Author + information
- Received December 18, 2017
- Revision received February 26, 2018
- Accepted April 5, 2018
- Published online May 30, 2018.
- Jackson J. Liang, DOa,
- Sanghamitra Mohanty, MD, MSa,
- Joe Fahed, MDa,
- Daniele Muser, MDa,
- David F. Briceno, MDa,
- J. David Burkhardt, MDb,
- Jeffrey S. Arkles, MDa,
- Gregory E. Supple, MDa,
- David S. Frankel, MDa,
- Saman Nazarian, MD, PhDa,
- Fermin C. Garcia, MDa,
- David J. Callans, MDa,
- Sanjay Dixit, MDa,
- Luigi Di Biase, MD, PhDb,c,
- Andrea Natale, MDb,
- Francis E. Marchlinski, MDa and
- Pasquale Santangeli, MD, PhDa,∗ ()
- aDivision of Cardiology, Electrophysiology Section, Hospital of the University of Pennsylvania, Philadelphia, Pennsylvania
- bTexas Cardiac Arrhythmia Institute, Austin, Texas
- cMontefiore Medical Center, Albert Einstein College of Medicine, New York, New York
- ↵∗Address for correspondence:
Dr. Pasquale Santangeli, Division of Cardiology, Electrophysiology Section, Hospital of the University of Pennsylvania, 9 Founders Pavilion–Cardiology, 3400 Spruce Street, Philadelphia, Pennsylvania 19104.
Objectives This study reports outcomes of bailout atrial balloon septoplasty (ABS) to overcome challenging left atrial (LA) access in patients undergoing atrial fibrillation (AF) ablation.
Background Transseptal puncture (TSP) and LA access for AF ablation can be challenging in patients with prior atrial septal surgery, percutaneous closure, or scarred septum due to multiple prior TSPs.
Methods The study identified patients who underwent AF ablation at 2 ablation centers from 2011 to 2017 with challenging TSP in whom bailout percutaneous ABS was performed to allow LA access. Following TSP, the transseptal sheath could not be advanced to the LA despite multiple attempts or approaches including use of a stiff wire sequentially in the left and right pulmonary veins, use of a stiff pigtail exchange wire advanced in the LA or left ventricle, or sequential dilation with progressively larger diameter long dilators. ABS was performed using a noncompliant balloon (diameter 4 to 10 mm) advanced over a stiff wire deployed in the left superior pulmonary vein, allowing passage of the transseptal sheaths for completion of the AF ablation procedure.
Results Fifteen patients (mean age 54.4 ± 15.5 years, 9 women) with challenging TSP (7 patients with prior surgical ASD repair, 2 with percutaneous ASD closure devices, and 13 with ≥1 previous TSP) underwent bailout ABS for AF ablation. After TSP (radiofrequency assisted in 10 cases), ABS was successful and permitted access to the LA for ablation in all patients. Mean time required to perform ABS was 21.3 ± 19.4 min, and mean total procedure time was 241.1 ± 114.6 min (fluoroscopy time 62.0 ± 29.9 min). There were no procedural complications.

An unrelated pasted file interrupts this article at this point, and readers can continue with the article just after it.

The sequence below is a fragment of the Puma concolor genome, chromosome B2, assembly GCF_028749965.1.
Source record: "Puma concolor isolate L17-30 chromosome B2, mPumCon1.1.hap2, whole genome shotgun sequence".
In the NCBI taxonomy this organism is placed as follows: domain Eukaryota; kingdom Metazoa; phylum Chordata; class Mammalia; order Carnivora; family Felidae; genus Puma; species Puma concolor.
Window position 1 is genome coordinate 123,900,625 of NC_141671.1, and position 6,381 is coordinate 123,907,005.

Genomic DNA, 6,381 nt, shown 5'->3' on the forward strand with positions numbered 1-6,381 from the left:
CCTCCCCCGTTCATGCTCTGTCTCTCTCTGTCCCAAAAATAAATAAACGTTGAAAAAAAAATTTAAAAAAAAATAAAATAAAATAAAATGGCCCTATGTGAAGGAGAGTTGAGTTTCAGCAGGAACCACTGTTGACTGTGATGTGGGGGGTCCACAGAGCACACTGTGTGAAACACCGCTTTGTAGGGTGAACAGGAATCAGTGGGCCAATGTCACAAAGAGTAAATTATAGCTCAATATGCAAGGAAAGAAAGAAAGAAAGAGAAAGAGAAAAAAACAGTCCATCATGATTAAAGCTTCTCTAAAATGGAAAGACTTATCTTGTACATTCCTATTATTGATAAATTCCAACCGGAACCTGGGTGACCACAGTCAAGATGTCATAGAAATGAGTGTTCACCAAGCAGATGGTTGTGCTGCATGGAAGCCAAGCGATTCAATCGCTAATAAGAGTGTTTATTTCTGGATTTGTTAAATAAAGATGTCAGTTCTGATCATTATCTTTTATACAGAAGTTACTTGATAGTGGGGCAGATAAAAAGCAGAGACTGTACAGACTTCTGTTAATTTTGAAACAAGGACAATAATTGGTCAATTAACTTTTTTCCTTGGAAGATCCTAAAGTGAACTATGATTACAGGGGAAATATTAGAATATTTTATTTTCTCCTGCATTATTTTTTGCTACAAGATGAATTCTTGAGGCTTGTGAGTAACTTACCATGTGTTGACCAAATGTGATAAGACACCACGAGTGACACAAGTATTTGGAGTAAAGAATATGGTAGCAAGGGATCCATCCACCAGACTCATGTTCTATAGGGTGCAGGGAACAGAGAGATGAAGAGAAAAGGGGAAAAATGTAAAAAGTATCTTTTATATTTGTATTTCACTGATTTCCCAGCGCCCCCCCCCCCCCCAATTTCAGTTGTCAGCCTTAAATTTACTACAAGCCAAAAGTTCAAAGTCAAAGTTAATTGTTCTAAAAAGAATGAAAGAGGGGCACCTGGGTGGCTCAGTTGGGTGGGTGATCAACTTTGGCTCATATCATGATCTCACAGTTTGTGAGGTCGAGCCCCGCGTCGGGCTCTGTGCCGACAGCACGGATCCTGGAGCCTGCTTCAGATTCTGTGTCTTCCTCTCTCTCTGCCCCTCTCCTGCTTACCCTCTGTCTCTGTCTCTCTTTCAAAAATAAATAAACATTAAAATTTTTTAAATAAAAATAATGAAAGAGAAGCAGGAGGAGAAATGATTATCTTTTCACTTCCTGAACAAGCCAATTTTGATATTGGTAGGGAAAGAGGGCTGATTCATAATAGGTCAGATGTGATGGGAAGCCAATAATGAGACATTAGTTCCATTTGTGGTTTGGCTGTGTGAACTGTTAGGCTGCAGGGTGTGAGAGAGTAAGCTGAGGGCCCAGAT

Conclusions In patients undergoing AF ablation with difficult transseptal access due to scarred, surgically, or percutaneously repaired atrial septum, ABS is a safe and effective bailout strategy to obtain transseptal access.
Dr. Nazarian has served as a consultant for Biosense Webster, CardioSolv, and Siemens; and has received research grant support from Biosense Webster. Dr. Di Biase has served as a consultant for Biosense Webster, Stereotaxis, Boston Scientific, and Abbott; and has received speaker/travel honoraria from Medtronic, Pfizer, and Biotronik. Dr. Natale has received consulting fees/honoraria from Biosense Webster, Inc., St. Jude Medical, Medtronic, and Boston Scientific. All other authors have reported that they have no relationships relevant to the contents of this paper to disclose.
All authors attest they are in compliance with human studies committees and animal welfare regulations of the authors’ institutions and Food and Drug Administration guidelines, including patient consent where appropriate. For more information, visit the JACC: Clinical Electrophysiology author instructions page.
- Received December 18, 2017.
- Revision received February 26, 2018.
- Accepted April 5, 2018.
- 2018 American College of Cardiology Foundation
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